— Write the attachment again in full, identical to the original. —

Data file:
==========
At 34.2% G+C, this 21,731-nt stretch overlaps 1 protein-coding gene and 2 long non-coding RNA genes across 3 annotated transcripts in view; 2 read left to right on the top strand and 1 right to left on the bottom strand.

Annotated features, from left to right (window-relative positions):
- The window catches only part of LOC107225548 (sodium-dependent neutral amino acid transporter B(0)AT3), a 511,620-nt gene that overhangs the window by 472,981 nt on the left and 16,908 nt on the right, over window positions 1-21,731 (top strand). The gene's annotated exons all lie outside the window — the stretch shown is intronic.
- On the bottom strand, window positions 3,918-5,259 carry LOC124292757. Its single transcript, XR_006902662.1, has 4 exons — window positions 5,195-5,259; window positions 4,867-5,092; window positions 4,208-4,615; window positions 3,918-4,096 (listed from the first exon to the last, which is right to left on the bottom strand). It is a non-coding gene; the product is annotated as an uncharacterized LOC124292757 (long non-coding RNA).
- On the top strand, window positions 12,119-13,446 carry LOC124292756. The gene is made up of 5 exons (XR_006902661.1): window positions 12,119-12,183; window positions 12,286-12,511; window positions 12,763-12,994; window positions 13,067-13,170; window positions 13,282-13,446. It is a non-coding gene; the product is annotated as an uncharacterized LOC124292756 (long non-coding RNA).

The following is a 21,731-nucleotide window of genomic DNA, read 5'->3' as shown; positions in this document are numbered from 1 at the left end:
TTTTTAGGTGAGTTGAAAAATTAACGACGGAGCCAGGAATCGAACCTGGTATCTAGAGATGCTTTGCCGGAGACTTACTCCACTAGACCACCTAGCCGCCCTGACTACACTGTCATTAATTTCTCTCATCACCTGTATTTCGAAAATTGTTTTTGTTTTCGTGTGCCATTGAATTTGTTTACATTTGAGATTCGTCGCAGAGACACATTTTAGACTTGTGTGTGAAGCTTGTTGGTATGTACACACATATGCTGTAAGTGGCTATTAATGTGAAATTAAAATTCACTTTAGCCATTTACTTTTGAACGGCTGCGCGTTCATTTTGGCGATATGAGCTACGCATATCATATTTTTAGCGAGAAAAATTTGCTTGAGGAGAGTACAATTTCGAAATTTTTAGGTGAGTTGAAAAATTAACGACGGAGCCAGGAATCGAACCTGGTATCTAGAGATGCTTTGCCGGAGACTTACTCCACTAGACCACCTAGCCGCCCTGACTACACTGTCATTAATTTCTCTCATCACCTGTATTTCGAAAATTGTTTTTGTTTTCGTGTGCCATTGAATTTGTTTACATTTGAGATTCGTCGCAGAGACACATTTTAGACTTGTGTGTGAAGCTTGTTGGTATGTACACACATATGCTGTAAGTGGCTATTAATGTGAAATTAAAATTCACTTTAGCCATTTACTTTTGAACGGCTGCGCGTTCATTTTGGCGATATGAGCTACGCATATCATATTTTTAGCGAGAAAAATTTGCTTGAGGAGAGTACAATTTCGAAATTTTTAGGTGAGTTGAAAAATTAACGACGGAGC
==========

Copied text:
At 34.2% G+C, this 21,731-nt stretch overlaps 1 protein-coding gene and 2 long non-coding RNA genes across 3 annotated transcripts in view; 2 read left to right on the top strand and 1 right to left on the bottom strand.

Annotated features, from left to right (window-relative positions):
- The window catches only part of LOC107225548 (sodium-dependent neutral amino acid transporter B(0)AT3), a 511,620-nt gene that overhangs the window by 472,981 nt on the left and 16,908 nt on the right, over window positions 1-21,731 (top strand). The gene's annotated exons all lie outside the window — the stretch shown is intronic.
- On the bottom strand, window positions 3,918-5,259 carry LOC124292757. Its single transcript, XR_006902662.1, has 4 exons — window positions 5,195-5,259; window positions 4,867-5,092; window positions 4,208-4,615; window positions 3,918-4,096 (listed from the first exon to the last, which is right to left on the bottom strand). It is a non-coding gene; the product is annotated as an uncharacterized LOC124292757 (long non-coding RNA).
- On the top strand, window positions 12,119-13,446 carry LOC124292756. The gene is made up of 5 exons (XR_006902661.1): window positions 12,119-12,183; window positions 12,286-12,511; window positions 12,763-12,994; window positions 13,067-13,170; window positions 13,282-13,446. It is a non-coding gene; the product is annotated as an uncharacterized LOC124292756 (long non-coding RNA).

The following is a 21,731-nucleotide window of genomic DNA, read 5'->3' as shown; positions in this document are numbered from 1 at the left end:
TTTTTAGGTGAGTTGAAAAATTAACGACGGAGCCAGGAATCGAACCTGGTATCTAGAGATGCTTTGCCGGAGACTTACTCCACTAGACCACCTAGCCGCCCTGACTACACTGTCATTAATTTCTCTCATCACCTGTATTTCGAAAATTGTTTTTGTTTTCGTGTGCCATTGAATTTGTTTACATTTGAGATTCGTCGCAGAGACACATTTTAGACTTGTGTGTGAAGCTTGTTGGTATGTACACACATATGCTGTAAGTGGCTATTAATGTGAAATTAAAATTCACTTTAGCCATTTACTTTTGAACGGCTGCGCGTTCATTTTGGCGATATGAGCTACGCATATCATATTTTTAGCGAGAAAAATTTGCTTGAGGAGAGTACAATTTCGAAATTTTTAGGTGAGTTGAAAAATTAACGACGGAGCCAGGAATCGAACCTGGTATCTAGAGATGCTTTGCCGGAGACTTACTCCACTAGACCACCTAGCCGCCCTGACTACACTGTCATTAATTTCTCTCATCACCTGTATTTCGAAAATTGTTTTTGTTTTCGTGTGCCATTGAATTTGTTTACATTTGAGATTCGTCGCAGAGACACATTTTAGACTTGTGTGTGAAGCTTGTTGGTATGTACACACATATGCTGTAAGTGGCTATTAATGTGAAATTAAAATTCACTTTAGCCATTTACTTTTGAACGGCTGCGCGTTCATTTTGGCGATATGAGCTACGCATATCATATTTTTAGCGAGAAAAATTTGCTTGAGGAGAGTACAATTTCGAAATTTTTAGGTGAGTTGAAAAATTAACGACGGAGC